There were significant differences in the prevalence of CKD in the general Korean population according to the eGFR equation. For example, the proportion of the CKD stage 3 eGFR category was 3.4% for the 2009 CKD-EPI equation, 2.6% for the 2021 CKD-EPI equation, and 5.1% for the EKFC equation. In particular, there was a roughly two-fold difference in the proportion between the 2021 CKD-EPI and the EKFC equations, most likely due to the aforementioned bias trend in the eGFR equations. In the GFR category concordance rate analysis between eGFR and mGFR, the concordance rate of CKD G3 was the highest for the EKFC equation (45.3%), followed by the 2009 CKD-EPI equation (41.0%), and the 2021 CKD-EPI equation (37.7%). However, there was no significant difference in the GFR category concordance rate between the three equations. In the mGFR ≥90 mL/min/1.73 m2 group (GFR category G1), there was no significant difference in the concordance rate between the 2009 CKD-EPI and 2021 CKD-EPI equations; however, the concordance rate of the EKFC equation was significantly lower than that of the other two equations (EKFC vs. 2009 CKD-EPI, 62.3% vs. 78.6%, P<0.05; EKFC vs. 2021 CKD-EPI, 62.3% vs. 86.2%, P<0.001).

The prevalence of CKD may vary depending on the eGFR equation used to calculate it [29, 30]. Ideally, GFR should be measured using exogenous markers, as this will provide a more accurate assessment of CKD prevalence [30]. However, this is practically impossible. Therefore, the eGFR equation with the smallest bias should be applied instead. To compare CKD prevalence across countries or regions, the same eGFR equation must be used. However, it should be taken into account that the accuracy of the same eGFR equation may vary from country to country or from region to region.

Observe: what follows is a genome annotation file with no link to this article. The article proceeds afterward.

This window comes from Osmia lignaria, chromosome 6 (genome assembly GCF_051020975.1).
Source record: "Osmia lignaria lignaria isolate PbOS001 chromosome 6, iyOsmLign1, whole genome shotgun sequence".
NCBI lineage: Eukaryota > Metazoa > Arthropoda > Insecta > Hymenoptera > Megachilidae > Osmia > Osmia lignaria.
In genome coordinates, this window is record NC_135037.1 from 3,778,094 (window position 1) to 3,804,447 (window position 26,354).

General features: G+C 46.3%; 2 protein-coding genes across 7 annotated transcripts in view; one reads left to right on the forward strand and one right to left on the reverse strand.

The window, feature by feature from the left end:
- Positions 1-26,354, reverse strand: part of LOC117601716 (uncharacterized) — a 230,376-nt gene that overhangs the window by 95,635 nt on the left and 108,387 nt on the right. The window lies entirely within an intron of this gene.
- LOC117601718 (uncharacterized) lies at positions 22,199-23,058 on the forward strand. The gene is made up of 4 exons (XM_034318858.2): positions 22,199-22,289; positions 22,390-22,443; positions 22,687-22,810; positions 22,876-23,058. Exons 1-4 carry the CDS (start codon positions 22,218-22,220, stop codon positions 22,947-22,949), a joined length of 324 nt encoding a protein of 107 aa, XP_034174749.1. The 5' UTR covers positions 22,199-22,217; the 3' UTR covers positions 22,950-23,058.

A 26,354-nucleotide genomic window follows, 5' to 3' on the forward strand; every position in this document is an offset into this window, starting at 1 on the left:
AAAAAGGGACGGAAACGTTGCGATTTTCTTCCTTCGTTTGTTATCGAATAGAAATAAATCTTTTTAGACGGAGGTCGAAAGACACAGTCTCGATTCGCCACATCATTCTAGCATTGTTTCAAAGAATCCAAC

This study had several limitations. First, data from one tertiary medical hospital were used, without external validation. Second, cystatin C-related equations could not be included because of a lack of laboratory data. The National Kidney Foundation Laboratory Engagement Working Group recommends using the cystatin C marker in conjunction with creatinine to increase the accuracy of the eGFR [7]. Third, the use of the Jaffe method for creatinine is not recommended and may introduce additional bias compared to the enzymatic method. Fourth, mGFR is not a perfect method for determining the actual GFR. Finally, CKD was defined based on single eGFR and albuminuria measurements.

In conclusion, among the three eGFR equations, the EKFC equation had the smallest bias and the highest P30 in Koreans. The 2009 CKD-EPI equation had a lower bias than the 2021 CKD-EPI equation. The introduction of the 2021 CKD-EPI equation serves as a reminder that all patients have the right to equal medical decision-making, regardless of ethnicity. The use of the eGFR equation, with its minimal bias, is good laboratory practice to evaluate kidney function.

Research area and study design: Jeong TD and Min WK; data acquisition: Hong J; data analysis and interpretation: Hong J and Jeong TD; statistical analysis: Jeong TD; supervision or mentorship: Lee W and Chun S. All authors read and approved the final manuscript.